Written by Kyle Smith.
This past weekend, a group of twenty-one students traveled with Dr. Hartley and Emily Bishop to spend a weekend at St. Meinrad’s Archabbey. The abbey is comprised of a Benedictine monastery, a Catholic seminary, and guest house accommodations. This trip was organized as part of Dr. Hartley’s Foundations of Christian Doctrine Class as a way to engage different methods of practicing the Christian life. This trip has been an annual highlight of a higher level religion class from the time Dr. Hartley was an undergraduate student.
The abbey is located on a beautiful campus in the rolling hills of rural Southern Indiana and the campus begs to be explored. The minute the group arrived and had moved all of the luggage into rooms, the majority of students began to run around exploring the surrounding woods, reflective ponds, old buildings, and hidden shrines as excited as children (or I guess college students) in a candy store.
The abbey functions at a much slower pace than a normal schedule at Greenville. It provides a quite restful atmosphere, lending itself to times of silence, contemplation, and meditation. Prayer services are held seven times a day, framing the day with prayer. This aligns with the Benedictines’ rule of “prayer and work” – a concept by which the monks strive to live their lives. The group from Greenville attended a series of morning prayer (Vigils and Lauds), Midday prayer, and Evening prayer (Vespers), as well as Mass on Sunday morning.
Style of service was much different than what one would experience at Greenville. It was an especially interesting contrast after attending a Thursday night Vespers the day before going to the monastery. Prayer at the monastery is much slower in pace, matching the overall atmosphere of the abbey. We entered the church in silence, and this silence was present throughout the service, providing more opportunities for contemplation and listening. The silence was broken to participate in chanting prayers and psalms and to hear the reading of scripture.
However, while there were experiences strange to the group, at times it was fairly easy to forget that we were even at a monastery because of the “normal” activities going on around us. When walking the grounds, one could pass the campus gym and hear popular hard rock music playing, or later the group went to the “Unstable” – the pub on campus – and hang out with the people there watching football, playing pool, or listening to pop music. Those who participated in these more “normal” things were mostly the seminarians studying at St. Meinrad’s, but these type of encounters began to break down many preconceived notions about monastic life.
This breaking down of assumptions continued throughout the weekend as the group entered into conversations with a couple of the monks in residence at the monastery. Probably the most insightful of these was the conversation with Brother John Mark who discussed the goals of monastic living and his experience at St. Meinrad’s.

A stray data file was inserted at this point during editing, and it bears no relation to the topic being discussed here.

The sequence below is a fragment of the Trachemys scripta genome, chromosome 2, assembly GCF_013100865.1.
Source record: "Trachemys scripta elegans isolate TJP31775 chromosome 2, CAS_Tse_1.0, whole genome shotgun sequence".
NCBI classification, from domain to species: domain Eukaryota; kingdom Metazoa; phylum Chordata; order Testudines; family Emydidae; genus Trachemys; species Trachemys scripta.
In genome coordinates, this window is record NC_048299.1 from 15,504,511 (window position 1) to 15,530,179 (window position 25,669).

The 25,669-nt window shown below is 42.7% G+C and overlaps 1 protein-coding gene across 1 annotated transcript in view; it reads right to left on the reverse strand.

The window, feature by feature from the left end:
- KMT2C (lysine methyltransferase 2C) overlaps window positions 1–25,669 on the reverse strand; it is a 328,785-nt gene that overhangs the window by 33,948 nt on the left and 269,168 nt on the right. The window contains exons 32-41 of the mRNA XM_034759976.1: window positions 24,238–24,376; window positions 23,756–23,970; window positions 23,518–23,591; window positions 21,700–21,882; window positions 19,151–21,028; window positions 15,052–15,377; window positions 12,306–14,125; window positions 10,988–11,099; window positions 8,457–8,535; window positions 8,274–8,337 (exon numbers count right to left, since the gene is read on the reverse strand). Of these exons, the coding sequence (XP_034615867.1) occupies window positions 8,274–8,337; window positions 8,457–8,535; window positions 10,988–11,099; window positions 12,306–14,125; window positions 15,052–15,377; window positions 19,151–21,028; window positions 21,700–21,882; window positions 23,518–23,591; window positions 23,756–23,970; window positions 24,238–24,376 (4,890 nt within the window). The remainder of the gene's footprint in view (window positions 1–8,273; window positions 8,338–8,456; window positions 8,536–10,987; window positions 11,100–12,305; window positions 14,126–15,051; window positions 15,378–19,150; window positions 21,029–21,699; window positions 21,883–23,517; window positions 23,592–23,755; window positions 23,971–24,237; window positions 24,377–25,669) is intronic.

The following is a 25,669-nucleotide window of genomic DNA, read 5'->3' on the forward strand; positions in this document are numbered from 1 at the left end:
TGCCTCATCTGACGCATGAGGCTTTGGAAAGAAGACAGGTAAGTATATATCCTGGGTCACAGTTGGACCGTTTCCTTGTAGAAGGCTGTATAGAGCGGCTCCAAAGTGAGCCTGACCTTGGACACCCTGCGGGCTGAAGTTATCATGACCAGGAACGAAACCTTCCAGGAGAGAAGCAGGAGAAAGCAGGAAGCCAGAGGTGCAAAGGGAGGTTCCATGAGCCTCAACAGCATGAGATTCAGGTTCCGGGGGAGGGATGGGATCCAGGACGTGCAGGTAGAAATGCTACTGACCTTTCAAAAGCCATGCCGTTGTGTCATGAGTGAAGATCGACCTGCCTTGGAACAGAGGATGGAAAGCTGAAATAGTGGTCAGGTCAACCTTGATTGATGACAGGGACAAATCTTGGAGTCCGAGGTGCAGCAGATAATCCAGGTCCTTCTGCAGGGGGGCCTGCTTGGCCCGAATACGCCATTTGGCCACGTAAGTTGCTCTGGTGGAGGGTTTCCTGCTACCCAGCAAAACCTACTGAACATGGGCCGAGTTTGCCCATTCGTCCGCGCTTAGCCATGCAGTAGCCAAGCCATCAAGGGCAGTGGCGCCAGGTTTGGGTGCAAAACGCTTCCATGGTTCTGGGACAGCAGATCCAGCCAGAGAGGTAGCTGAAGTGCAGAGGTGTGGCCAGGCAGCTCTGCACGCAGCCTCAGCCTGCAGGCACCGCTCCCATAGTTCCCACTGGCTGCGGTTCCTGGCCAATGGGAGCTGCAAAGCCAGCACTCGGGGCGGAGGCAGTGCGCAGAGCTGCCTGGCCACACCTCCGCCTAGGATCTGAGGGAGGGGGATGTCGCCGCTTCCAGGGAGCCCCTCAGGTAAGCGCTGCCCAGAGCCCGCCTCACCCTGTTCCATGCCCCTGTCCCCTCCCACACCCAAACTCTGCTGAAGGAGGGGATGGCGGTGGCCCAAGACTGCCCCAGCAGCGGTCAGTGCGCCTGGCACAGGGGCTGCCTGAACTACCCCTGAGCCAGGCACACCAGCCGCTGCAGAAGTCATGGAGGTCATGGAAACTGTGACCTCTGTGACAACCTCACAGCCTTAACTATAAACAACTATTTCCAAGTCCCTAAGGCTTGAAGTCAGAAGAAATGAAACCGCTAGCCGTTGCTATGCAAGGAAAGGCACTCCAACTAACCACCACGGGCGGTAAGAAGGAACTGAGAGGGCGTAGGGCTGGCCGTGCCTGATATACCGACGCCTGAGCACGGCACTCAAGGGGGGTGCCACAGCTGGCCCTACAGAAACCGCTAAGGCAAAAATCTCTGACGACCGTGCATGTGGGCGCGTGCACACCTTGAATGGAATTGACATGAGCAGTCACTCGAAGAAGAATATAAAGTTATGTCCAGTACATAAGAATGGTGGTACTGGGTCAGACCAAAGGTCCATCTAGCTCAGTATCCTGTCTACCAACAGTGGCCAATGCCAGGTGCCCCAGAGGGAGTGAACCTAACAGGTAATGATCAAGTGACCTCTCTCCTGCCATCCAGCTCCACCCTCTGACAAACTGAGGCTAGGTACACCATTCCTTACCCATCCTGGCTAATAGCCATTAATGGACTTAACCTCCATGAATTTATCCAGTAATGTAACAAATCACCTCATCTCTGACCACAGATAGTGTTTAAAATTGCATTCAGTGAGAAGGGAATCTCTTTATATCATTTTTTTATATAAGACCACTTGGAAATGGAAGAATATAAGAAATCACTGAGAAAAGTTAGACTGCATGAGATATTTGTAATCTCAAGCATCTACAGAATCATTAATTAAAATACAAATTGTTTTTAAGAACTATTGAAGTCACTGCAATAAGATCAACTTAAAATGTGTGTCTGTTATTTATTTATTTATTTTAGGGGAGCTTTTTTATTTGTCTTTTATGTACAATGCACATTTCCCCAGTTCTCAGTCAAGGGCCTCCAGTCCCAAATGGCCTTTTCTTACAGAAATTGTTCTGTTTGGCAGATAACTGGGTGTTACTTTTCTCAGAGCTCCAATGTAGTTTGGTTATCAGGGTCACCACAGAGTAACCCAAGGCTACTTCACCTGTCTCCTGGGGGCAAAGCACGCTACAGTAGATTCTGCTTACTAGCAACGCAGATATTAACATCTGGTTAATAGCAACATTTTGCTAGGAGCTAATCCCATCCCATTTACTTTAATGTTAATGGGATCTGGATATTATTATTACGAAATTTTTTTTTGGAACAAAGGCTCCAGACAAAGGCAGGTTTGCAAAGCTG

In the conversation, Br. John Mark stated that the goal of the monastic life is the same goal as all of Christian living, and that goal is conversion. He used the analogy of a rock polisher as an example. Regular rocks are put into the polisher with other rocks and some sort of powder and are left there for days. The polisher shakes or spins the rocks so that they are constantly bumping up against each other and smoothing out the rough spots – eventually turning the ordinary rocks into gem-like stones. To Br. John Mark, life in Christian community acts as this type of refining process: people constantly bump up against each other and through these interactions with others and with God are converted into a more Christ-like people.
Br. John Mark offered the idea that every Christian community is a manifestation of this conversion process. The monastic life is one of the many different contexts for living out the Christian life, and so is the life of a student. This was probably the greatest insight from the whole trip: Christianity has a plurality of vocations, and these are manifested in the contexts of greatly different communities. This trip offered a chance to experience a community quite different than the Greenville community and a chance to encounter a vocation to which many of us will not be called. Although these differences were obvious, it was clear that we were all attempting to engage in a conversion process. The strangeness of the monastic community forced us to confront our vocation and our context, causing us to think about the manifestation of the conversion process to which God is calling us. Overall, this trip was deeply insightful, and caused much self reflection. This experience was excellent within the context of Dr. Hartley’s class, and I would highly recommend such a visit for those looking to encounter a manifestation of the Christian life different than life at Greenville College.
Video by SaintMeinrad.